It is easy to get caught up in the new Web bling and declare old media obsolete. To an extent we have seen that with the “newspapers are dead” debate (I believe that paper based newspapers are on their way out but the professional newspaper will still be around for a while longer if publishers can make successful transitions to digital options – preferrably RSS, even if this is a paid subscription option). The real shift from blog centric communities a year or so ago to where we are (or where we are heading) is that it is becoming increasingly difficult to establish new communal centres focussed on our blogs as the background noise increases. Instead the answer is to consider shifting to a distributed community model and send your content in its various forms out into the social Web using a variety of distribution channels, whether those be lifestreaming services, social platforms or individual services at a time. This is at least the model I have adopted because my friends (real-life and online contacts) are all over the place. Some of them use FriendFeed, some prefer Jaiku. Others use Flickr as their primary photo service and many use Facebook for their social interactions. The point is that it makes more sense for me to send my stuff out to my friends rather than trying to persuade them to subscribe to and follow yet another service or content stream. This is about finite attention and how not to divide your friends’ attention even further unnecessarily.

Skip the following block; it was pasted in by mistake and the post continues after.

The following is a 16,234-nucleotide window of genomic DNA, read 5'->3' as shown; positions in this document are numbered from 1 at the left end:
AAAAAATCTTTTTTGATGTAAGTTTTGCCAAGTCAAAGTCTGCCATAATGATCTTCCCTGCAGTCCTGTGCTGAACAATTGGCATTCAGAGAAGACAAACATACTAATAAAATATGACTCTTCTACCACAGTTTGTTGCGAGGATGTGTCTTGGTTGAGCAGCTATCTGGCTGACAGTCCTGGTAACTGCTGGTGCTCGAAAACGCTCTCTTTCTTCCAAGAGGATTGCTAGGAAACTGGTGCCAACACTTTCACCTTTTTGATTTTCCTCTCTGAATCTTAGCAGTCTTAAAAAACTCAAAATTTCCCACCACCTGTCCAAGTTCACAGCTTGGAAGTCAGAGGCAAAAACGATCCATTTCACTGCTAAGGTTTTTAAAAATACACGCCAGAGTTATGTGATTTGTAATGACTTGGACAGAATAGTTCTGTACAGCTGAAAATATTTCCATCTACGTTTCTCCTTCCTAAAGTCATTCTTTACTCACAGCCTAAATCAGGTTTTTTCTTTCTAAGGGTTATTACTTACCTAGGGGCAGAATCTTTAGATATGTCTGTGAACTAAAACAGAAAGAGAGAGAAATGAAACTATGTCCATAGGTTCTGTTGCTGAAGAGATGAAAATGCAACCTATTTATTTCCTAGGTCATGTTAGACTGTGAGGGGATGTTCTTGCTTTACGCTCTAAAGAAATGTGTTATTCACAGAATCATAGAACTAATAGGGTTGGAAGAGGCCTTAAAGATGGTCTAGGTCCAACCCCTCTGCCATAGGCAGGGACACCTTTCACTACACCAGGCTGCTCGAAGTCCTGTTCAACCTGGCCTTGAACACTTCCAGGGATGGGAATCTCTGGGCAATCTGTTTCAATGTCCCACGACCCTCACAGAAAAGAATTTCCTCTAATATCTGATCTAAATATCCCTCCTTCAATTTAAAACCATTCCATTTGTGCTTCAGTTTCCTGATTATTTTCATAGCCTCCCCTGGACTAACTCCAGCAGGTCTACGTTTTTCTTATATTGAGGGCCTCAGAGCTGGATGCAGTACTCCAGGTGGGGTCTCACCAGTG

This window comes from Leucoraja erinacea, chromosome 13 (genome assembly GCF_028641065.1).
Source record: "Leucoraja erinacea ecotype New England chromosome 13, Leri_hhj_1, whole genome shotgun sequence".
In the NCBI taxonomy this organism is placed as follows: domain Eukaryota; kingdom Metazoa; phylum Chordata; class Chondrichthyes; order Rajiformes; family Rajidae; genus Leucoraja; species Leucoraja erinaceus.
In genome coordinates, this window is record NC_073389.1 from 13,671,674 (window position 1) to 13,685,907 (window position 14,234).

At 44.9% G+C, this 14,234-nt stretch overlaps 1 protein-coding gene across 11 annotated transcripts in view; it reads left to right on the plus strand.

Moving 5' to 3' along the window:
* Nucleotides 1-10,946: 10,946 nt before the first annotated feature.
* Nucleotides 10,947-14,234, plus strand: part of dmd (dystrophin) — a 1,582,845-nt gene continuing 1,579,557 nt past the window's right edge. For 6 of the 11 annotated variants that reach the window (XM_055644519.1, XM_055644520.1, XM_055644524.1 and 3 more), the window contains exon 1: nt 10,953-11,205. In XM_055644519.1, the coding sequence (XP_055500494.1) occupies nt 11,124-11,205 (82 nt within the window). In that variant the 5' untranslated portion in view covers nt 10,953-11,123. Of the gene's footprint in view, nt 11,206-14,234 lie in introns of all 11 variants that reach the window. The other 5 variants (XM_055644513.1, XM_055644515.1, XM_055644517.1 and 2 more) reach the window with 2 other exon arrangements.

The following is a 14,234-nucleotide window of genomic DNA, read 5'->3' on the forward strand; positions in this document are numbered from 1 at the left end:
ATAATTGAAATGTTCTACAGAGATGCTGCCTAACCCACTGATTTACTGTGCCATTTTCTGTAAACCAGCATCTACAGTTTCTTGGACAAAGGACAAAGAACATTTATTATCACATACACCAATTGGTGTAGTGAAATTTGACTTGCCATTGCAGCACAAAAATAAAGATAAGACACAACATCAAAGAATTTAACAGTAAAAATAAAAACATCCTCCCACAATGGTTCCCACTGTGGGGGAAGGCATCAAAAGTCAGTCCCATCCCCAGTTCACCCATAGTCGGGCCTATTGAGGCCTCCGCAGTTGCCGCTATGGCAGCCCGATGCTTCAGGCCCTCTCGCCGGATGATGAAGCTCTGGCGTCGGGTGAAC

Coming back to my thoughts about blogs, the format of a blog may vary, as may its platform but there is a place for longer format content pieces and that is something blogs are great tools for. I sometimes forget this in my rush to try out the new stuff and then I remember the value of a blog when I read some of the better written posts in my NetNewsWire subscriptions.